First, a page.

What?!?! Yes, I said it. If you’re a long-term traveller then you will have those times on the road when you just don’t want to travel anymore. If you have been moving from place to place to place for months on end of course you are going to feel like this! Travelling is exhausting, and sometimes you just need to spend a longer period of time in one place to recuperate and just s-l-o-w down!
Poverty is hard to face. If you are heading to a third world country then be prepared to see how the other half live – this is not always easy to witness. When a legless child comes to you begging in the street you will realise just how lucky you are.
OK, so I am the first one to hold my hands up and admit that there are some not-so-great things about travelling, but you know what? It’s all worth it. The times when you have so little money that you’re eating pot noodles in your dorm room and swigging cheap wine from the bottle; the times when you realise that you just paid five times what a taxi journey should have cost; the times when you can’t face another 20-hour bus ride. These are the things that you will look back on and laugh about. The difficult times on the road are what will make you come home a better and stronger person – and isn’t this the reason that you wanted to travel in the first place?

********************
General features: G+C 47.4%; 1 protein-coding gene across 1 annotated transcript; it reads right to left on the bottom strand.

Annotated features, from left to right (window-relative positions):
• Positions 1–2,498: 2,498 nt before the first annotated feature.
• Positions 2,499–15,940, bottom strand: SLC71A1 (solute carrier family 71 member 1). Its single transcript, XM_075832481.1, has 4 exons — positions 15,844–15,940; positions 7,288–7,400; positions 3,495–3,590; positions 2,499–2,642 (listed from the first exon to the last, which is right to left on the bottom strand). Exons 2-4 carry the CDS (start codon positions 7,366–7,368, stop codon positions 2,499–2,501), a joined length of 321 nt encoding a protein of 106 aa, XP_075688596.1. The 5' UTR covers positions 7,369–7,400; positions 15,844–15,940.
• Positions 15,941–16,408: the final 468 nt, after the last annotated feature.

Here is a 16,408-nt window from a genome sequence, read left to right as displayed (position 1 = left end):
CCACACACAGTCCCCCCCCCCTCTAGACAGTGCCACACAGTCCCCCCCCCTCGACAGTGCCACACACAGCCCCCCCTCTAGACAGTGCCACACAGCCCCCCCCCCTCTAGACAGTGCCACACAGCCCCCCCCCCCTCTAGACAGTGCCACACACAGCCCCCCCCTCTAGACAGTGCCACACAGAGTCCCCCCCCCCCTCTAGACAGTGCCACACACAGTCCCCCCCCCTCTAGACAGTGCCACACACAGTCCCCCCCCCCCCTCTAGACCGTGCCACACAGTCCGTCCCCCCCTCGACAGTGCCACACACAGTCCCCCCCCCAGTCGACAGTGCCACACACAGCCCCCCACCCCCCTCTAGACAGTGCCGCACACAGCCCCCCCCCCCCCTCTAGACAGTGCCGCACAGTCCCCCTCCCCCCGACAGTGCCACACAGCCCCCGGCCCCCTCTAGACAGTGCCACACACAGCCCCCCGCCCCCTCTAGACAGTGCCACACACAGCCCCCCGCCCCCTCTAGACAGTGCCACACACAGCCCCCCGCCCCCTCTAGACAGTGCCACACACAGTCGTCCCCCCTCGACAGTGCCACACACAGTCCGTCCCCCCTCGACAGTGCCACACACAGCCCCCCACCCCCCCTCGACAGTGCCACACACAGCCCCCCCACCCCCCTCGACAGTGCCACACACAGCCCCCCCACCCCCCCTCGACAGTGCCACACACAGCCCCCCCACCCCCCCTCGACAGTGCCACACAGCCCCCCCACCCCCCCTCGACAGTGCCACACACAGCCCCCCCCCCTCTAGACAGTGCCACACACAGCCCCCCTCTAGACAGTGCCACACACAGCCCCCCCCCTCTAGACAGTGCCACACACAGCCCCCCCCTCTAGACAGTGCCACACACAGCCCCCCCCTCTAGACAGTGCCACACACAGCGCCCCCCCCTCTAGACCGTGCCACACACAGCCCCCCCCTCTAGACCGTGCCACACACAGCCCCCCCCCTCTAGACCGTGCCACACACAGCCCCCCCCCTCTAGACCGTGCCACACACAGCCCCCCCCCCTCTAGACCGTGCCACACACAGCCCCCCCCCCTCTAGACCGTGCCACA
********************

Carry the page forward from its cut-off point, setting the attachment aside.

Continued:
Do you agree with Emma? Have your say in the comments below.
Emma Spires | Backpacking Spirit
Hey! I'm Emma, a backpacker with a serious case of itchy feet! I've been on the road for nine years and counting; journey with me as I cover every continent in the world and report the highs, the lows, and everything in between. Here's to living a life less ordinary...
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Back packing is a character definer. it shows people what they are made of. Not bad, or good. Just what they are capable of, and what they do not want to put up with.
You forgot to mention that you will meet jerks! You'll hopefully meet some great people too, but don't expect to like everyone you come across.